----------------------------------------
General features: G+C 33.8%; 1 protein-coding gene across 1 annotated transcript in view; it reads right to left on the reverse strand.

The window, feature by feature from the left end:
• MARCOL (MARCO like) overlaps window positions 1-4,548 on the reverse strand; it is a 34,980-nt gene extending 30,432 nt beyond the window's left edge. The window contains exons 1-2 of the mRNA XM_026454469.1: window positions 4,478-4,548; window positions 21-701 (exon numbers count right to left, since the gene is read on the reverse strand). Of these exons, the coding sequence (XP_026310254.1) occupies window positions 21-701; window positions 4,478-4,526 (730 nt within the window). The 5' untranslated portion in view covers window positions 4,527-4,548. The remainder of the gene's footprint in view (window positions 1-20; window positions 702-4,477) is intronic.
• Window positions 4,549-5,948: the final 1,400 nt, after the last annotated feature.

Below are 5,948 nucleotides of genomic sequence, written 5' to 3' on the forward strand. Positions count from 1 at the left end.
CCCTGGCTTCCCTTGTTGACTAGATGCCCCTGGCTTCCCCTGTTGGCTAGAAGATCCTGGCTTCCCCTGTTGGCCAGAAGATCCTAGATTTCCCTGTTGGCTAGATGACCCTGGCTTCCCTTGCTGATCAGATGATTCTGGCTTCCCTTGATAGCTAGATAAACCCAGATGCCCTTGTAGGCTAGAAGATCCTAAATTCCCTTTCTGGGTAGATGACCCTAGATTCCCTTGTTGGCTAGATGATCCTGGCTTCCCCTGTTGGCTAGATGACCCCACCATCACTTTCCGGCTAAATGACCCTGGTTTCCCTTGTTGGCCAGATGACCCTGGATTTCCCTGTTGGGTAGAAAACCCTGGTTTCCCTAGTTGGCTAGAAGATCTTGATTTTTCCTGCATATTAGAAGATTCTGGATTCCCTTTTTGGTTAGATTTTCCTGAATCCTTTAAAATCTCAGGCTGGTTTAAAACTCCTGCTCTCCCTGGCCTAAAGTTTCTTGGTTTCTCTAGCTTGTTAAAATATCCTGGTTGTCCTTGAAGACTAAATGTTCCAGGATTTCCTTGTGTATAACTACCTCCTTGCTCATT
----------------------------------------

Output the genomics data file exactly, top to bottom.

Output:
General features: G+C 33.8%; 1 protein-coding gene across 1 annotated transcript in view; it reads right to left on the reverse strand.

The window, feature by feature from the left end:
• MARCOL (MARCO like) overlaps window positions 1-4,548 on the reverse strand; it is a 34,980-nt gene extending 30,432 nt beyond the window's left edge. The window contains exons 1-2 of the mRNA XM_026454469.1: window positions 4,478-4,548; window positions 21-701 (exon numbers count right to left, since the gene is read on the reverse strand). Of these exons, the coding sequence (XP_026310254.1) occupies window positions 21-701; window positions 4,478-4,526 (730 nt within the window). The 5' untranslated portion in view covers window positions 4,527-4,548. The remainder of the gene's footprint in view (window positions 1-20; window positions 702-4,477) is intronic.
• Window positions 4,549-5,948: the final 1,400 nt, after the last annotated feature.

Below are 5,948 nucleotides of genomic sequence, written 5' to 3' on the forward strand. Positions count from 1 at the left end.
CCCTGGCTTCCCTTGTTGACTAGATGCCCCTGGCTTCCCCTGTTGGCTAGAAGATCCTGGCTTCCCCTGTTGGCCAGAAGATCCTAGATTTCCCTGTTGGCTAGATGACCCTGGCTTCCCTTGCTGATCAGATGATTCTGGCTTCCCTTGATAGCTAGATAAACCCAGATGCCCTTGTAGGCTAGAAGATCCTAAATTCCCTTTCTGGGTAGATGACCCTAGATTCCCTTGTTGGCTAGATGATCCTGGCTTCCCCTGTTGGCTAGATGACCCCACCATCACTTTCCGGCTAAATGACCCTGGTTTCCCTTGTTGGCCAGATGACCCTGGATTTCCCTGTTGGGTAGAAAACCCTGGTTTCCCTAGTTGGCTAGAAGATCTTGATTTTTCCTGCATATTAGAAGATTCTGGATTCCCTTTTTGGTTAGATTTTCCTGAATCCTTTAAAATCTCAGGCTGGTTTAAAACTCCTGCTCTCCCTGGCCTAAAGTTTCTTGGTTTCTCTAGCTTGTTAAAATATCCTGGTTGTCCTTGAAGACTAAATGTTCCAGGATTTCCTTGTGTATAACTACCTCCTTGCTCATT